I cannot disagree that we should be angry and ashamed that the graduation rates in Louisville are so low and that we need to do something about it. But Mandy's analysis of the situation strikes me as simplistic at best. My thoughts on Mandy's comments (in bold), which focus in part on the performance of Iroquois High School, are below.
(I)f you can't graduate at least half of your student body, you should have to simply cease to exist and those kids should be absorbed into schools that can manage that feat."
This statement implies that the issue simply is the school itself, and that by closing a school and shifting hundreds of kids to other schools, the scores of these students will improve. But is a poor school the only factor in the performance of these students? Let's take a look at Iroquois' numbers versus Dupont Manual High School, one of the best in the state, as found here, on the Kentucky Department of Education's website.
Looking at the parental involvement figures for Manual vs. Iroquois, we find that Manual reports 1800 students had at least one parent/teacher conference and Manual parents volunteered 7,700 hours in the 2010/2011 school year. At Iroquois, just 150 students had parent/teacher conferences, and the total volunteer effort from parents was 45 hours. 45 hours! Digging further, we find here that Manual had 16.9% of their students on free or reduced lunch (a good indicator of students living in low income households) while Iroquois had 84.5%.
So while it is possible that moving these kids to high schools with better scores might help them, it would also seem that the issues these young people face run far deeper than the school they are attending. Educators can only be there for the child for 1/3 of the day. When you have parents who cannot or will not get involved in their children's education, it is very tough t0 produce students who achieve. Simply closing the schools these kids attend won't change the issues of parental involvement and poverty.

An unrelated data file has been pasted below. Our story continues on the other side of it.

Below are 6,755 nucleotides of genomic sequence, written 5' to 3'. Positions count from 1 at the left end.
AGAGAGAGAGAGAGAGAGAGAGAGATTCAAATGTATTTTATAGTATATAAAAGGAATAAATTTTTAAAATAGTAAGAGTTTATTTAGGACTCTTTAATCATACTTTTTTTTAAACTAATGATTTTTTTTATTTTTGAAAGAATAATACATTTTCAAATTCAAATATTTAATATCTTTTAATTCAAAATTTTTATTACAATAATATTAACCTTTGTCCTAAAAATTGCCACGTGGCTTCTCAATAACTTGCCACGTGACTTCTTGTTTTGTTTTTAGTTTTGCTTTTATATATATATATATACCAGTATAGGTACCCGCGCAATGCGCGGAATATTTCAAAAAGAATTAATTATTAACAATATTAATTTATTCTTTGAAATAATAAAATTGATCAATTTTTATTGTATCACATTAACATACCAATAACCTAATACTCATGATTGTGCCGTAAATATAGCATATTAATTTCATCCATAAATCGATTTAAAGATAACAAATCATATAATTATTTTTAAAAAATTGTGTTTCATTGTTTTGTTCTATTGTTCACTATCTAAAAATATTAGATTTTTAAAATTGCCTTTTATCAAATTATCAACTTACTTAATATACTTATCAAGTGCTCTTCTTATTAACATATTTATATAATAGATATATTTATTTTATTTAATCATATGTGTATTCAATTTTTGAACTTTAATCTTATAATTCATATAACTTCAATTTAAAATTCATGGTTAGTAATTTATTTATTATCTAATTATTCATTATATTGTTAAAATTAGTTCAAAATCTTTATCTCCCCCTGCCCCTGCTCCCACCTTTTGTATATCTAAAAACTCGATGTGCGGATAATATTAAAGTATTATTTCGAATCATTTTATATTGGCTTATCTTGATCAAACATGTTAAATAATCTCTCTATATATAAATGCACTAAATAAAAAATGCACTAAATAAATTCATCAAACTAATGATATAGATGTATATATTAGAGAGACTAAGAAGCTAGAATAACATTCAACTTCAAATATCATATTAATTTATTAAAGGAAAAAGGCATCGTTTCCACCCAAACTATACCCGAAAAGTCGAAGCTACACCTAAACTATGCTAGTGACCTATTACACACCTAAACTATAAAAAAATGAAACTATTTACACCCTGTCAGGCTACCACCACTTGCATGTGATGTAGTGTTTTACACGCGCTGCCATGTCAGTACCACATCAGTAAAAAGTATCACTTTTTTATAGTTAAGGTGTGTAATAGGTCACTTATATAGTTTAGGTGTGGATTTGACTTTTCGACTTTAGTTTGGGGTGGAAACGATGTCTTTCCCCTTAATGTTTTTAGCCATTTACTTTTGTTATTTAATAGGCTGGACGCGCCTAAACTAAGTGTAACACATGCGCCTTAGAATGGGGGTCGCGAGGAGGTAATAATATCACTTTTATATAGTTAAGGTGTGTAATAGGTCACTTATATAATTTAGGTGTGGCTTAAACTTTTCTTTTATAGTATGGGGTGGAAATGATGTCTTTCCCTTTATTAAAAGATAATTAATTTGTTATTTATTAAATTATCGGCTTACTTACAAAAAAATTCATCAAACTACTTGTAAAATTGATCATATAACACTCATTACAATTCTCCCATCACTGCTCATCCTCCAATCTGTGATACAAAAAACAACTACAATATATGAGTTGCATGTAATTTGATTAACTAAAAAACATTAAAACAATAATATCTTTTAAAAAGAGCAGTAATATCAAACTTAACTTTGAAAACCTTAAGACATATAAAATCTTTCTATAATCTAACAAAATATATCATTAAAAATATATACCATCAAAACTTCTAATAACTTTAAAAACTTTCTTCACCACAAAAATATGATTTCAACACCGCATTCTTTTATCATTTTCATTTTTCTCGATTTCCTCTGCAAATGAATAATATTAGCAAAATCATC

I think JCPS should (if they aren't already) start collecting as much data as possible about students both individually and collectively to identify the common characteristics that run through the schools and students that are underachieving and those that are excelling. These results can be used to measure the impacts of changes made within our school system to determine where and how changes need to be made. All of these results should be presented to the public at large to explain the reality of JCPS' situation without any whitewash.
Whatever decisions we make should be based on information, not the supposition we know what's wrong and how to fix it.
But please, for the love of pete, please stop fighting any attempts to offer parents a choice in the form of charter schools. If you really care about the children like I believe you do, classroom teachers, then I ask you to consider fostering a system that meets the needs of ALL children, not just the ones lucky enough to draw the long straw in the busing lottery. Charter schools are not perfect, but if a charter school shared the same statistics as some of our persistently low achieving schools, they WOULD cease to exist.
I agree 100% that a school system should meet the needs of all children. But if only 150 parents show up to a parent-teacher conference in a school where the kids are failing, how can we be sure those same parents will have enough involvement to steer their kids into charter schools? Will we have enough spaces for them all? And will charter schools get results that are any better than our current failing schools? Charter schools have had mixed success, with some doing very well, and others failing compared to their public counterparts. A Center for Research on Educational Outcomes (CREDO) study determined that while some charter schools do better than a regular public school, the majority do the same or worse.
Mandy Connell and I both agree that we need to do better for our kids. I would hope that Mandy, her fellow hosts at WHAS radio, as well as the media at large would start focusing on the schools in a way that fosters a real discussion about the challenges facing the school system, and not just focus on rehashing the same simplistic criticisms and magic solutions that we continually hear about.